Pound-for-Pound Rankings: Shakur Stevenson Remains in the Top 10 Despite Failing to Win a Title
Question: How much entertainment should be involved in pound for pound voting in the sport of boxing?
In many ways, it shouldn’t. In a sport that largely doubles as an entertainment product, where elements like popularity and trash talk can get you ahead, the P4P list has always been a place where meritocracy has had the greatest credence and elite skill value.
So what should the most elite critics make of the undefeated Shakur Stevenson and his victory over the threat of Edwin De Los Santos in their November clash for the WBC vacant lightweight title?
It is an interesting debate to consider.
For many, Stevenson’s defensive mastery did not translate into adequate entertainment, especially after a fight week in which the 2016 US Olympic silver medalist fired nothing but aggressive talk at everyone from De Los Santos, which he promised to put to sleep. Stevenson was also critical of former undisputed lightweight king Devin Haney, whom he blamed for pulling away by choosing to relinquish his title to move up and challenge to 140-pound wrestler Regis Prograis.
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Although he was reluctant to confirm whether it was after the fight, perhaps to avoid excuses, it is clear that Stevenson’s left hand was in danger coming in. He moved back whenever De Los Santos came forward with offense and controlled the bout largely with just his jabs while limited. his Dominican opponent landed a CompuBox record of just 40 pounds over 12 rounds.
So, from a P4P perspective, what Stevenson was able to do despite his injury was excellent as he controlled and confused De Los Santos without taking no penalty in return. In this case, his rating does not affect at all.
That doesn’t mean, however, that Stevenson gets off scot-free in the court of public opinion after his performance fails in any way that wasn’t painful.
Stevenson is set to become one of the sport’s biggest stars but failed miserably amid Thursday night’s ESPN opportunity to build his name as he embarks on such an ambitious campaign to secure a third world title. in as many categories at only 26.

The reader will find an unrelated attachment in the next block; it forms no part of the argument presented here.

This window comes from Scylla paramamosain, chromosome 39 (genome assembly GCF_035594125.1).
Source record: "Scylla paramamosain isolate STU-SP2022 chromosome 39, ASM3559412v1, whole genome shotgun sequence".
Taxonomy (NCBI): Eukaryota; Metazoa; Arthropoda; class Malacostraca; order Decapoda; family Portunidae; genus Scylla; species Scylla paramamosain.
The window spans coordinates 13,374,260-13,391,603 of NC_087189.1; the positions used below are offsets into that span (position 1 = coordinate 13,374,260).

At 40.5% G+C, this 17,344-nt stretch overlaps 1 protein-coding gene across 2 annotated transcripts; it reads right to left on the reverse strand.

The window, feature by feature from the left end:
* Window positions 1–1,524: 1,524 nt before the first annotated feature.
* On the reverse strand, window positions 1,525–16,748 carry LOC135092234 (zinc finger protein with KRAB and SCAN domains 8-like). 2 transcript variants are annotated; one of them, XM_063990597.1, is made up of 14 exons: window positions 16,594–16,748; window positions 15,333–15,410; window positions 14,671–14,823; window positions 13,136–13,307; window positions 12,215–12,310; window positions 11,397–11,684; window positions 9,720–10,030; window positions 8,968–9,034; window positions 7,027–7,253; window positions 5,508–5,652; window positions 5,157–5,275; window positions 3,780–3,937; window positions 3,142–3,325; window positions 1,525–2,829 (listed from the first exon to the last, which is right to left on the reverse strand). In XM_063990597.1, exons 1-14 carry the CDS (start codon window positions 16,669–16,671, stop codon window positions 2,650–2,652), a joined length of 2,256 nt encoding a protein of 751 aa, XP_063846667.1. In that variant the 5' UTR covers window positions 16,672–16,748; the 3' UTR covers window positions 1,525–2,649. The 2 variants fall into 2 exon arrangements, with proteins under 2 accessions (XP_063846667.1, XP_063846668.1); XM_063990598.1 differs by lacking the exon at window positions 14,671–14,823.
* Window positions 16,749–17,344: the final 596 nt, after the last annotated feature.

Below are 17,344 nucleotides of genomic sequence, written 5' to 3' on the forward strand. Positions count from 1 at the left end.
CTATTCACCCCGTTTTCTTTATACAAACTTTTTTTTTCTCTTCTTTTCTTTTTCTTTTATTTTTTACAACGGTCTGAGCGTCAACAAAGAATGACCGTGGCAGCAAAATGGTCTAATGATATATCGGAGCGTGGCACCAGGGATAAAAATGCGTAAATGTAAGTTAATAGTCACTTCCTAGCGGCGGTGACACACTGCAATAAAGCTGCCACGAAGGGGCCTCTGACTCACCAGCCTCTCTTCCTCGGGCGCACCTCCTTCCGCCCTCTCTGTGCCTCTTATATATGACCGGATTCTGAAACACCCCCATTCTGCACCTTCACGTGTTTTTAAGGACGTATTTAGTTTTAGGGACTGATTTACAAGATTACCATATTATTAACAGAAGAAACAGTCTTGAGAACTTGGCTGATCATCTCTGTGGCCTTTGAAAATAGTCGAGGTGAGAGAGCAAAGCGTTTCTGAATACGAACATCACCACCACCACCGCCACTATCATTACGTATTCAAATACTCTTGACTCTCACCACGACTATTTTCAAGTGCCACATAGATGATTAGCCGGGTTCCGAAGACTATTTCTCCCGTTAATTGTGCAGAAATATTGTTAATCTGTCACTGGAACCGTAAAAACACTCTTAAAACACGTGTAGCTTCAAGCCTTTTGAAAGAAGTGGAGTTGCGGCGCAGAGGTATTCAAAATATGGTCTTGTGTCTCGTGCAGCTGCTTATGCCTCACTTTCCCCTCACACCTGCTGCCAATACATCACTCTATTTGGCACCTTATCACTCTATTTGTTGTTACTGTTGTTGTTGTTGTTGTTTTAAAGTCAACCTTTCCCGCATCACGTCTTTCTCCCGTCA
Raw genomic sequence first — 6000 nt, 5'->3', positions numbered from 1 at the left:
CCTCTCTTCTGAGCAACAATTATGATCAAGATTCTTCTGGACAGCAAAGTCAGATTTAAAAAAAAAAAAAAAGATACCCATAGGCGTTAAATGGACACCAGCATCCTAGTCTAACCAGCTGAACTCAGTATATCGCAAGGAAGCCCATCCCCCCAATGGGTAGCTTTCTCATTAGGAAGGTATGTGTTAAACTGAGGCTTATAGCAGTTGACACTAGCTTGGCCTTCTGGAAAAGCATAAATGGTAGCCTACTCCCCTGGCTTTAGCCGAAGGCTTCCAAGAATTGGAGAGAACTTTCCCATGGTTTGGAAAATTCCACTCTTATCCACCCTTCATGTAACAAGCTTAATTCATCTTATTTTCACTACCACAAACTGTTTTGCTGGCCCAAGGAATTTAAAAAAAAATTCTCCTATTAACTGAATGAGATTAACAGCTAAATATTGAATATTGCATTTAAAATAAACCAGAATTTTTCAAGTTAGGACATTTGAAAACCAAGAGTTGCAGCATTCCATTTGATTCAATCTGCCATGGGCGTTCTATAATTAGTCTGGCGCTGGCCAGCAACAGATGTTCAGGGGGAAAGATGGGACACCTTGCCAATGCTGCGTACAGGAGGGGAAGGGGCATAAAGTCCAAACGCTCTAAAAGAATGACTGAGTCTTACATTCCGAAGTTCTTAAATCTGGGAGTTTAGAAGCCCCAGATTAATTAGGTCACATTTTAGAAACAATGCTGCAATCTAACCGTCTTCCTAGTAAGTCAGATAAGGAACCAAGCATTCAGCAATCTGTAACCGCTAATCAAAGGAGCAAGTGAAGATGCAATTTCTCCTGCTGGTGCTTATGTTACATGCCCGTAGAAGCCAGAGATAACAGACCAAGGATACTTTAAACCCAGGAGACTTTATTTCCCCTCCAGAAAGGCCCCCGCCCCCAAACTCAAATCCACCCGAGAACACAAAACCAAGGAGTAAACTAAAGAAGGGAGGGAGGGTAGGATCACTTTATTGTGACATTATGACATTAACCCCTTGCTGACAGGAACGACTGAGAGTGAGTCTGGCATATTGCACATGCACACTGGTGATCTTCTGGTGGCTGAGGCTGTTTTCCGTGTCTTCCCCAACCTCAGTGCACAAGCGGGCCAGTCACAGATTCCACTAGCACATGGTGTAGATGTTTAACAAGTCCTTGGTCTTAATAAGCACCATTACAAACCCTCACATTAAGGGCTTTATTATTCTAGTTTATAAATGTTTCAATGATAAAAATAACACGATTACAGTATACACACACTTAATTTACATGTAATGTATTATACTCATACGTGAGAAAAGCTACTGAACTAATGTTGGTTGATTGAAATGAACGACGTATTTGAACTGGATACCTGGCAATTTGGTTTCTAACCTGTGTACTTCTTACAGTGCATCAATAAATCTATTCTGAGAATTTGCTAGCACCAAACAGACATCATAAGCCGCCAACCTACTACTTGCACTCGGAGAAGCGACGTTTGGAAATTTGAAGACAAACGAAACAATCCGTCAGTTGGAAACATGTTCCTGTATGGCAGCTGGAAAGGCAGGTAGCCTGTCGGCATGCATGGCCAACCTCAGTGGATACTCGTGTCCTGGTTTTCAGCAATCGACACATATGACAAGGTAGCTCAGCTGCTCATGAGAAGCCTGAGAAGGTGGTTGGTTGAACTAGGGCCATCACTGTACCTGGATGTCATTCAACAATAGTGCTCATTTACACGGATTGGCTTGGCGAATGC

Already one of the most shunned fighters in the sport, Stevenson probably didn’t make matters worse for himself by living and moving forward in such a responsible way that it was obvious that he had openings against De Los Santos but chose not to. Considering Stevenson walked to the ring with current and former P4P king Terence Crawford and Andre Ward, and took a locker room photo beforehand with Floyd Mayweather, his performance was afterwards feeling too safe to be caught or marked.
In the long run, this survival-and-advance performance amidst injury may not be remembered as negatively as it is now. But the short-term result will be true for Stevenson in a sport where you are often not as good as your last performance.
Moving forward, it will be up to Stevenson to fight in a way that justifies the huge amount of hype he continues to receive as the rare active boxer who draws such vivid comparisons to Young Mayweather.
Using criteria that take into account everything from achievements to current form, let’s take a closer look at the main fighters inside the ring. Below is the latest Pound for Pound ranking update following Stevenson’s win in November.
1. Terence Crawford
Undisputed Welterweight Champion (39-0, 29 KOs) | Previous Rank: No. 1
If you were wondering how good Crawford really was, taking out Errol Spence Jr. were not beaten in their long awaited undisputed title match the answers we were so keen on. Crawford wasn’t just better than Spence, he proved that he would be too much for any welterweight in history. He also hasn’t backed up his interest in facing Canelo Alvarez at 168 pounds.